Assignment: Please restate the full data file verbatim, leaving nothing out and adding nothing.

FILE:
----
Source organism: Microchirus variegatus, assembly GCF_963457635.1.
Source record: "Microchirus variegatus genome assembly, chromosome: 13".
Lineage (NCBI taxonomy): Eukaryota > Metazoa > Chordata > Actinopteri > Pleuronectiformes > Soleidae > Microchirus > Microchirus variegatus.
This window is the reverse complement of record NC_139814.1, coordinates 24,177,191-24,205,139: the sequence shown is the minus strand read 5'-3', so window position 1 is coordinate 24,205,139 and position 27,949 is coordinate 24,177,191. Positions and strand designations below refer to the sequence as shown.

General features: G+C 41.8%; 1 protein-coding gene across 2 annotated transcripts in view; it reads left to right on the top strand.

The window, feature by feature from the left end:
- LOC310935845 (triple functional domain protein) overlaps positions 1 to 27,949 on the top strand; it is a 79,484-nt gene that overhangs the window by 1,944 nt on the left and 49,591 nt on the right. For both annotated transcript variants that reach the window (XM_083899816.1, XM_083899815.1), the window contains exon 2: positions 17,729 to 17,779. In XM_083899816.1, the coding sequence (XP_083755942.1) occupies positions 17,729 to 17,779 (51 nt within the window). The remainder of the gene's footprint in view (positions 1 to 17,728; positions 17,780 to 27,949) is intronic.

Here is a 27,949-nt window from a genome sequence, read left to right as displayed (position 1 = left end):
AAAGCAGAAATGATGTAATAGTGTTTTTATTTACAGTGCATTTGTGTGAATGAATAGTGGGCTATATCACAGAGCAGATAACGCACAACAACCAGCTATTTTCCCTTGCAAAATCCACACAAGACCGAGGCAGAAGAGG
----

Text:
Source organism: Microchirus variegatus, assembly GCF_963457635.1.
Source record: "Microchirus variegatus genome assembly, chromosome: 13".
Lineage (NCBI taxonomy): Eukaryota > Metazoa > Chordata > Actinopteri > Pleuronectiformes > Soleidae > Microchirus > Microchirus variegatus.
This window is the reverse complement of record NC_139814.1, coordinates 24,177,191-24,205,139: the sequence shown is the minus strand read 5'-3', so window position 1 is coordinate 24,205,139 and position 27,949 is coordinate 24,177,191. Positions and strand designations below refer to the sequence as shown.

General features: G+C 41.8%; 1 protein-coding gene across 2 annotated transcripts in view; it reads left to right on the top strand.

The window, feature by feature from the left end:
- LOC310935845 (triple functional domain protein) overlaps positions 1 to 27,949 on the top strand; it is a 79,484-nt gene that overhangs the window by 1,944 nt on the left and 49,591 nt on the right. For both annotated transcript variants that reach the window (XM_083899816.1, XM_083899815.1), the window contains exon 2: positions 17,729 to 17,779. In XM_083899816.1, the coding sequence (XP_083755942.1) occupies positions 17,729 to 17,779 (51 nt within the window). The remainder of the gene's footprint in view (positions 1 to 17,728; positions 17,780 to 27,949) is intronic.

Here is a 27,949-nt window from a genome sequence, read left to right as displayed (position 1 = left end):
AAAGCAGAAATGATGTAATAGTGTTTTTATTTACAGTGCATTTGTGTGAATGAATAGTGGGCTATATCACAGAGCAGATAACGCACAACAACCAGCTATTTTCCCTTGCAAAATCCACACAAGACCGAGGCAGAAGAGG